As more data and transactions move to the cloud, account takeover attacks will increase. Phishing is an effective method to direct users to web log-on pages that impersonate legitimate cloud applications. Future SEG solutions must be effective at detecting and blocking URLs of faked popular web log-on pages. MFA for all cloud applications is a good second layer of protection.

Upgrade Existing Secure Email Gateways to Include Phishing Specifically

Most anti-spam solutions do not fully address phishing attacks, and most solution providers have add-on solutions to address phishing. Email boxes are migrating to the cloud, mostly Exchange Online (Office 365), enabling new architectures, specifically cloud prefilters or mailbox API post-delivery-based solutions. Cloud solutions are better-positioned to be agile and adapt to new threats without requiring admins to upgrade on-premises software or appliances. New solutions (see "How to Build an Effective Email Security Architecture") should also consider internal email traffic filtering to address account takeover attacks. Microsoft has an opportunity and an incentive to solve the phishing issues, but based on historical results, it must become more agile and respond more rapidly to changing attacker tactics. As Microsoft's SEG market share increases, smart attackers will specifically target Microsoft's defenses. Vendors that have been fully focused on this market are responding more rapidly to changing threats than vendors that offer broad portfolios of security services.

To date, most solution providers have assumed filtering is catching and will continue to catch, all phishing messages. This is a dangerous assumption. History has shown that effective email filtering techniques result in attackers responding with new innovative attacks. Solution providers need to adopt a more adaptive security architecture approach (ASA; see "Designing an Adaptive Security Architecture for Protection From Advanced Attacks"). ASA assumes that protection will be less than perfect and builds in detection and response capabilities to rapidly detect missed messages, investigate, and remediate by "clawing back" messages that were missed from inboxes. Users can provide an effective post-delivery detection capability if they are properly equipped (see below). Other detection techniques involve integration with endpoint and web filtering tools and continuous threat intelligence feeds. Clawback capabilities are also critical for responding to threats. Clawback should allow users to search for specific emails already delivered and remove ("clawback") malicious emails from inboxes.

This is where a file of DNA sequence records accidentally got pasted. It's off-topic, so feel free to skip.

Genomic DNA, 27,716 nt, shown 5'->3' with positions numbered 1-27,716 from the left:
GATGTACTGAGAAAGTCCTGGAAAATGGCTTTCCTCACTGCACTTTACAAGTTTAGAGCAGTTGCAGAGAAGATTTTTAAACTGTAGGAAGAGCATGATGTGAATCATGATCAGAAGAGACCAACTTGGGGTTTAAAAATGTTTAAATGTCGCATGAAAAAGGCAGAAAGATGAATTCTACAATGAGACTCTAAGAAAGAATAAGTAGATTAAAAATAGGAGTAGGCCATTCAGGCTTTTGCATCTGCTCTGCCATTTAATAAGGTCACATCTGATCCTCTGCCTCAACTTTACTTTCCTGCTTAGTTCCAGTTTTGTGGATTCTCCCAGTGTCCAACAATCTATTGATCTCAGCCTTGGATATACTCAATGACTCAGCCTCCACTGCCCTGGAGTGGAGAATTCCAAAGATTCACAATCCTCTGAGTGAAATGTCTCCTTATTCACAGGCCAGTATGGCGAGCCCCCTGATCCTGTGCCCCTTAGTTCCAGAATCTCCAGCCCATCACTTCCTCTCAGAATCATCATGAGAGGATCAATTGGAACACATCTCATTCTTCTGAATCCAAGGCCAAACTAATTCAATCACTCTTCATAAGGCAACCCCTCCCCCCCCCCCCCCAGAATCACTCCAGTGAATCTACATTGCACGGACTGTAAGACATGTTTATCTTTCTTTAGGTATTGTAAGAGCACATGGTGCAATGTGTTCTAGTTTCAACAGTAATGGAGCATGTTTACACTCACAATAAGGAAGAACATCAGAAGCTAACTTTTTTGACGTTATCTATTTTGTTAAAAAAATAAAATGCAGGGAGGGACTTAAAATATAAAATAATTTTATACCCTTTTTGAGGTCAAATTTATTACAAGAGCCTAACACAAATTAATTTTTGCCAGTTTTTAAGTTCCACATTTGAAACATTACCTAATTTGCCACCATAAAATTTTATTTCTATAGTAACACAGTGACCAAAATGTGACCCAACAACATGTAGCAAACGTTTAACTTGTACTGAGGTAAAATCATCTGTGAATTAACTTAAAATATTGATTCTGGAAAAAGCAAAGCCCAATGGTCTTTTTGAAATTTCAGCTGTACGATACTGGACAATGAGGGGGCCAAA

Advanced reporting is also an often missing component in many SEG solutions. Mature security organizations that are under constant attack require better reporting on who is being targeted and by whom, so they can better harden their business process and technical controls. All organizations would benefit from better statistics on the level of phishing in their organization versus the overall level of phishing in market/industry/groups. False positive and false negative reporting is also critical for IT groups to measure their effectiveness trends and to provide reporting to business management. When solutions provide users with the tools to report phishing and spam, confirmed reports can be used to calculate false negative rates. Similarly, releasing emails from quarantines can provide a proxy for false positive results. Pressure vendors to provide these statistics in the dashboard or build them into SIEM or other reporting tools.

Threat intelligence and event data are also useful to security operations and incident responders. API-based integration with Syslog SIEM and other SOC solutions is often lacking. Large security vendors with broader portfolios of security tools (e.g., Symantec, Cisco, Sophos, Trend Micro, and Microsoft) are increasingly promoting the integration benefits of multiple security tools into a single incident response console. SRM leaders will have to weigh the operational benefits of an integrated and automatable platform product against the effectiveness of best-of-breed solutions.

Machine learning (ML) will play a greater role in new email filtering roles. Once sending patterns are stored for impostor detection, they can be mined to help solve more complex problems such as preventing emails sent in error and diverting activist email floods. Solution providers like Tessian are using ML trained on outbound email, along with data loss prevention (DLP) and policy rules, to detect when employees accidentally send email to the wrong recipient. ML-based on inbound email may also be capable of detecting inbound activist-type emails. Large organizations are often targeted with grassroots email campaigns that flood executive inboxes. Currently, filtering these campaigns into custom quarantines is a manual policy creation.


SRM leaders should: